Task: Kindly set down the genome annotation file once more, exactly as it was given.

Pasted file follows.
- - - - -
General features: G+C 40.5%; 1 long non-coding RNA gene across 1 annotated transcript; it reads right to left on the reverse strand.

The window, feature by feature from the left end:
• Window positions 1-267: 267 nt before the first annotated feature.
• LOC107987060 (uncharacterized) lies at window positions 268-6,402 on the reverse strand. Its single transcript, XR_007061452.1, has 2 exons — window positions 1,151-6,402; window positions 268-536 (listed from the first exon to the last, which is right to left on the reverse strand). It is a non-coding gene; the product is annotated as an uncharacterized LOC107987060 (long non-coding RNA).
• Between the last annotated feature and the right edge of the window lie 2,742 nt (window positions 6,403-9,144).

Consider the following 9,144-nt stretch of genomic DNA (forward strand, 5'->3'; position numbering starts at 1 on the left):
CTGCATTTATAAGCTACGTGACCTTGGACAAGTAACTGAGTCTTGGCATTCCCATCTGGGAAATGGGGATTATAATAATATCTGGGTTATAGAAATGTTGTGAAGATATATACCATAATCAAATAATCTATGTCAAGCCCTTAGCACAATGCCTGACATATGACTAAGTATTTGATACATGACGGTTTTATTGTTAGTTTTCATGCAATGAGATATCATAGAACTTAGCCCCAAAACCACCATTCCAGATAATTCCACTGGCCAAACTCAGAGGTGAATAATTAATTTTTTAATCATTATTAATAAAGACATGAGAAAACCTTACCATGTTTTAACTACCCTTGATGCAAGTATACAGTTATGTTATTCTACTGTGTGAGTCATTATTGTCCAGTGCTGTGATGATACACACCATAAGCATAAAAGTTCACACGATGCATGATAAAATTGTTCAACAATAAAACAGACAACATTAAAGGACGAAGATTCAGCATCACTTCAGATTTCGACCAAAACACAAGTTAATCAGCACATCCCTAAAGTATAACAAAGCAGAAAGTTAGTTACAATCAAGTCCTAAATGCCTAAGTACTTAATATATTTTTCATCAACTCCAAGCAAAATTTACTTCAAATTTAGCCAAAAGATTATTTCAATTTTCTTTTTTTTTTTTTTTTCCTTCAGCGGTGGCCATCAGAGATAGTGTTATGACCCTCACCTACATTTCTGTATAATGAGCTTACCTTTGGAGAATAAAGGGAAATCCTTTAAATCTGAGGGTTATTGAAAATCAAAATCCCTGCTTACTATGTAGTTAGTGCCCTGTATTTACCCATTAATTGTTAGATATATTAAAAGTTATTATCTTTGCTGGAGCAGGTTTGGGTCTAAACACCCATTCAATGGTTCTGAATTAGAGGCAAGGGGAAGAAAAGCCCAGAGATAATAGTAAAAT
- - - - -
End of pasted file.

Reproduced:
General features: G+C 40.5%; 1 long non-coding RNA gene across 1 annotated transcript; it reads right to left on the reverse strand.

The window, feature by feature from the left end:
• Window positions 1-267: 267 nt before the first annotated feature.
• LOC107987060 (uncharacterized) lies at window positions 268-6,402 on the reverse strand. Its single transcript, XR_007061452.1, has 2 exons — window positions 1,151-6,402; window positions 268-536 (listed from the first exon to the last, which is right to left on the reverse strand). It is a non-coding gene; the product is annotated as an uncharacterized LOC107987060 (long non-coding RNA).
• Between the last annotated feature and the right edge of the window lie 2,742 nt (window positions 6,403-9,144).

Consider the following 9,144-nt stretch of genomic DNA (forward strand, 5'->3'; position numbering starts at 1 on the left):
CTGCATTTATAAGCTACGTGACCTTGGACAAGTAACTGAGTCTTGGCATTCCCATCTGGGAAATGGGGATTATAATAATATCTGGGTTATAGAAATGTTGTGAAGATATATACCATAATCAAATAATCTATGTCAAGCCCTTAGCACAATGCCTGACATATGACTAAGTATTTGATACATGACGGTTTTATTGTTAGTTTTCATGCAATGAGATATCATAGAACTTAGCCCCAAAACCACCATTCCAGATAATTCCACTGGCCAAACTCAGAGGTGAATAATTAATTTTTTAATCATTATTAATAAAGACATGAGAAAACCTTACCATGTTTTAACTACCCTTGATGCAAGTATACAGTTATGTTATTCTACTGTGTGAGTCATTATTGTCCAGTGCTGTGATGATACACACCATAAGCATAAAAGTTCACACGATGCATGATAAAATTGTTCAACAATAAAACAGACAACATTAAAGGACGAAGATTCAGCATCACTTCAGATTTCGACCAAAACACAAGTTAATCAGCACATCCCTAAAGTATAACAAAGCAGAAAGTTAGTTACAATCAAGTCCTAAATGCCTAAGTACTTAATATATTTTTCATCAACTCCAAGCAAAATTTACTTCAAATTTAGCCAAAAGATTATTTCAATTTTCTTTTTTTTTTTTTTTTCCTTCAGCGGTGGCCATCAGAGATAGTGTTATGACCCTCACCTACATTTCTGTATAATGAGCTTACCTTTGGAGAATAAAGGGAAATCCTTTAAATCTGAGGGTTATTGAAAATCAAAATCCCTGCTTACTATGTAGTTAGTGCCCTGTATTTACCCATTAATTGTTAGATATATTAAAAGTTATTATCTTTGCTGGAGCAGGTTTGGGTCTAAACACCCATTCAATGGTTCTGAATTAGAGGCAAGGGGAAGAAAAGCCCAGAGATAATAGTAAAAT